A low standard for democracy Campaign: Election season in Bosnia's Serbian Republic has been marked by beatings, bombings and blackmail. Even so, opposition leaders say it's better than no ballot at all.

Sun Journal

June 23, 1996|By Dan Fesperman | Dan Fesperman,SUN FOREIGN STAFF

BANJA LUKA, Bosnia-Herzegovina -- Borivoje Sendic, local political boss for the party of accused war criminal Radovan Karadzic, is tired of hearing there's no democracy in Bosnia's Serbian Republic.

So what if a few political rabble rousers have been beaten up, or if state television never lets opponents on the air. More important, he says with obvious pride, is that "not a single opposition leader has been questioned at the police station."

Such are the low standards for democracy in a place where international observers have compiled a detailed list of recent beatings, bombings, disruptions and, yes, police interrogations, all directed against opposition parties and their supporters.

But beleaguered opposition leaders here want elections held as scheduled Sept. 14. Flawed democracy, they say, is better than none.

Therein lies the dilemma facing international diplomats as they contemplate Bosnia's future: Should elections be held on schedule in a decidedly undemocratic climate -- where opposition parties barely function, and hundred of thousands of voters can't go home, much less go to the polls?

Or, would delaying the election weaken democracy further, allowing ruling parties not only in the Serbian Republic but elsewhere in Bosnia to solidify their hold on media, the police and other powerful institutions?

"Obviously there is no democratic environment as we would like to see it," says Ronald Dreyer, head of elections in Banja Luka for the Organization for Security and Cooperation in Europe, which must certify that conditions are fit for elections to be held.

On the other hand, Dreyer says, "How realistic is it to speak about democracy this soon after the end of the war?"

Dragutin Ilic is finding out just how realistic as he tries to mount a campaign against Karadzic's with his own Socialist Party. Although backed by Serbian President Slobodan Milosevic of neighboring Yugoslavia, Ilic has discovered that Karadzic's people control almost every aspect of political existence.

It was all he could do to secure office space and electricity for party headquarters, given that the ruling party controls building leases and the power plant.

His major problems, however, are contained on a long, detailed list which he has mailed to Karadzic in protest. Ilic reads from the list:

"August 28, 1995. Our offices in Bijeljina are bombed. March 24, Teslic, gang in paramilitary formation throws tear gas into a gathering of 120 and drives them off with sticks. April 17, Belica, two houses of party activists are blown up. May 2, Rogatica, local army commander organizes a group and attacks a party delegation."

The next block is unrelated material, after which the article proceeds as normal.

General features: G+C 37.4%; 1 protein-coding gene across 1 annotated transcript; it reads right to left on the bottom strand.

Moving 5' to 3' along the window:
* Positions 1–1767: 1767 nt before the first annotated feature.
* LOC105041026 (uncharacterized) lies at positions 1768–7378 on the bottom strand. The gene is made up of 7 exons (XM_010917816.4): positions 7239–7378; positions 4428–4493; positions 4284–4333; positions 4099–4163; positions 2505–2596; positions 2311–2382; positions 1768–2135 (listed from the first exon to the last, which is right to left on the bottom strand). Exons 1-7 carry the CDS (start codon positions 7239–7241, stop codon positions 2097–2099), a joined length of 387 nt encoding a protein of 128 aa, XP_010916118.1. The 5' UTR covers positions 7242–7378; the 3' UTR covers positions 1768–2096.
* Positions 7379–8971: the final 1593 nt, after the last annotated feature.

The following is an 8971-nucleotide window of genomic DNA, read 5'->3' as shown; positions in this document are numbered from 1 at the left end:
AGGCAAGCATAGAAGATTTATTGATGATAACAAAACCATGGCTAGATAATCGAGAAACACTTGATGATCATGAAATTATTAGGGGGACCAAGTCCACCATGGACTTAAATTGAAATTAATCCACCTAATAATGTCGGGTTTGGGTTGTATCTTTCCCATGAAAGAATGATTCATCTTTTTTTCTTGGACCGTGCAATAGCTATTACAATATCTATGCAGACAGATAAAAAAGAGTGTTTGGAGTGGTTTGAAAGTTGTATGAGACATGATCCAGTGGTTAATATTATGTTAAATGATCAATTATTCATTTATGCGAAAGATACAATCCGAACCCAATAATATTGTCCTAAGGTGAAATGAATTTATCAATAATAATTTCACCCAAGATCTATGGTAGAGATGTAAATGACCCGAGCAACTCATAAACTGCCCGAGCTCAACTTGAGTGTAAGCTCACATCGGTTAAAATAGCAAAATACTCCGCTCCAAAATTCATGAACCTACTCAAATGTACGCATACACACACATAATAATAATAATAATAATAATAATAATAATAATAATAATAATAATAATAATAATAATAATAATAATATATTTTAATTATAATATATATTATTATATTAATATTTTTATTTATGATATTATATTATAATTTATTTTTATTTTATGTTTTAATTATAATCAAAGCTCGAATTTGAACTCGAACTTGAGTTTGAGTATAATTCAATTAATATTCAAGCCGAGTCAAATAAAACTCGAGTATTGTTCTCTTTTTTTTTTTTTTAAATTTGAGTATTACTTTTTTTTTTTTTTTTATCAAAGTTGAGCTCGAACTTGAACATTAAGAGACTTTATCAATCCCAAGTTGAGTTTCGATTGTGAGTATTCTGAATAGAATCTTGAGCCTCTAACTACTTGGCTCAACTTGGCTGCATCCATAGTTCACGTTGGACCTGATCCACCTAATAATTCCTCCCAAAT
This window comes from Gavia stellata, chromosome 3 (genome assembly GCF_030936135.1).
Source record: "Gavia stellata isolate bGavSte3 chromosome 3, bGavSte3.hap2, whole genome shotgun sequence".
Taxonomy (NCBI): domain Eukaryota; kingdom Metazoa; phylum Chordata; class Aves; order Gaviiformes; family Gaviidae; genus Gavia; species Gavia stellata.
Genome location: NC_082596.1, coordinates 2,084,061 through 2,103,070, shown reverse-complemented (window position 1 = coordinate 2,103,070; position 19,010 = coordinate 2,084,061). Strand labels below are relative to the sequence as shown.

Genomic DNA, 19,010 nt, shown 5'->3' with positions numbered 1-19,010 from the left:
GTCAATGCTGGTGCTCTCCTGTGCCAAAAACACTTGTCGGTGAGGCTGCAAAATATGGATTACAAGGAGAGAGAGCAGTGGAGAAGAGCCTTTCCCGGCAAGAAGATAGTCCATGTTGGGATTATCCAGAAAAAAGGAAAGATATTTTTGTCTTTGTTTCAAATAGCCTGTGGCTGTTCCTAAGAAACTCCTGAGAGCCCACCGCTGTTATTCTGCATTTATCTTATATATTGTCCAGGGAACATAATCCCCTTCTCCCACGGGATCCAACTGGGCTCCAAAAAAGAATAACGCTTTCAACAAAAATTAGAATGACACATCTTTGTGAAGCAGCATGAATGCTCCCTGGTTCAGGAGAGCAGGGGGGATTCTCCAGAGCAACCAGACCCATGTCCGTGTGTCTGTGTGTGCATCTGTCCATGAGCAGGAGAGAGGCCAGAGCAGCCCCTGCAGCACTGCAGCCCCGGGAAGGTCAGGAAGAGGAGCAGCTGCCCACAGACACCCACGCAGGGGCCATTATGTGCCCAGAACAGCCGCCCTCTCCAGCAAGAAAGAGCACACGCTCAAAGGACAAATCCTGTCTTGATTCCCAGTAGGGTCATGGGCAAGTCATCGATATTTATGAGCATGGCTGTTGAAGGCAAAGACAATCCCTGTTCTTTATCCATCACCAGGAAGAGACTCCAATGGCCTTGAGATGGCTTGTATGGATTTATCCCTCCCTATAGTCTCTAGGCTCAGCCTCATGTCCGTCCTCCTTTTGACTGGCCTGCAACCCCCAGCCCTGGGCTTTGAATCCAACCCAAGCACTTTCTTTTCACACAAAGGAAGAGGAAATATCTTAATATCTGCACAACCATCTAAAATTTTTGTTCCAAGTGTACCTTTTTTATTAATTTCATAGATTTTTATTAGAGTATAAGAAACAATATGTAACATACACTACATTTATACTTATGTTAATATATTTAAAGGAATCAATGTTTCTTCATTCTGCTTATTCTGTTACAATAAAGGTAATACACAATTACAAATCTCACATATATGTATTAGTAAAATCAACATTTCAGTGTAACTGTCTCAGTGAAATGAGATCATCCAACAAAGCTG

Miodrag Zivanovic, head of the opposition social liberal party, says, "There are blacklists circulating with names of politicians. There are threats, blackmail."

The goal, Zivanovic charges, is to "present the situation as unstable, to postpone the elections so that the international community will give up on 'the lunatics in the Balkans.' Then they [in Karadzic's SDS party] will be in position to do anything they want."

For all that's going wrong, conditions are far better than they were before NATO's peace Implementation Force arrived in December, Ilic says.

"The biggest fear of [Karadzic] was the real truth, and that people would find out what was really happening in the Republika Srpska," he says. "Now, thanks to peace, thanks to IFOR, I have a chance to talk to outside journalists."

Outside journalists, in fact, are more interested in publicizing Ilic and other opposition leaders than local journalists, most of whom are employed by state media.

"In a way, there is a complete information blockade," Ilic says. The blockade is most evident on television, where only people with satellite dishes can easily break out of the rut of signals

beamed from Karadzic's capital of Pale.

It is a problem found throughout Bosnia. The various ethnic nationalist parties dominated by Serbs, Muslims and Croats ruling in different parts of the country promote their own agendas while virtually ignoring opponents.

In Sarajevo, Ibrahim Spahic would like for his GDS party to be able to challenge the ruling Muslim Party, SDA, headed by Bosnian President Alija Izetbegovic. But, Spahic says, "Our political message cannot penetrate the media. Politically speaking, we're still talking about a monopoly."

His party and a flock of others vying for attention are generally limited to four minutes of weekly air time on a Monday evening show.

Making this worse, outside monitors say, is that the messages of the dominant parties promote further ethnic division.

"It is generally perceived there is a theme of keeping the hate boiling," says Duncan Bullivant, spokesman for high representative Carl Bildt, head of the civilian side of international efforts to rebuild Bosnia.

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